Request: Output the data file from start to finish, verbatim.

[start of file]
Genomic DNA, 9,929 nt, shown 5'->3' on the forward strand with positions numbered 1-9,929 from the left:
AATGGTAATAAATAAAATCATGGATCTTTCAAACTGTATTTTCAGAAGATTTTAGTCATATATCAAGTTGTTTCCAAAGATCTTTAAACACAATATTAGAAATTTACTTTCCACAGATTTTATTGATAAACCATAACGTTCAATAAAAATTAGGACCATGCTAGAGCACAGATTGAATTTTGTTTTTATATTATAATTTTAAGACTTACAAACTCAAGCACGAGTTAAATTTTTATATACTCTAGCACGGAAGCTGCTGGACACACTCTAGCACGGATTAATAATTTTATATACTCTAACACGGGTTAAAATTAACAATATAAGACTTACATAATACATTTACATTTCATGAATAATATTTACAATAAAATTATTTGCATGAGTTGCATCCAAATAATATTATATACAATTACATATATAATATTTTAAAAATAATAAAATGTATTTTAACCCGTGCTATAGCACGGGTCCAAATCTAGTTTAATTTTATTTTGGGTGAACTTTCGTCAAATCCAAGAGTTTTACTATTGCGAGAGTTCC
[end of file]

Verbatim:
Genomic DNA, 9,929 nt, shown 5'->3' on the forward strand with positions numbered 1-9,929 from the left:
AATGGTAATAAATAAAATCATGGATCTTTCAAACTGTATTTTCAGAAGATTTTAGTCATATATCAAGTTGTTTCCAAAGATCTTTAAACACAATATTAGAAATTTACTTTCCACAGATTTTATTGATAAACCATAACGTTCAATAAAAATTAGGACCATGCTAGAGCACAGATTGAATTTTGTTTTTATATTATAATTTTAAGACTTACAAACTCAAGCACGAGTTAAATTTTTATATACTCTAGCACGGAAGCTGCTGGACACACTCTAGCACGGATTAATAATTTTATATACTCTAACACGGGTTAAAATTAACAATATAAGACTTACATAATACATTTACATTTCATGAATAATATTTACAATAAAATTATTTGCATGAGTTGCATCCAAATAATATTATATACAATTACATATATAATATTTTAAAAATAATAAAATGTATTTTAACCCGTGCTATAGCACGGGTCCAAATCTAGTTTAATTTTATTTTGGGTGAACTTTCGTCAAATCCAAGAGTTTTACTATTGCGAGAGTTCC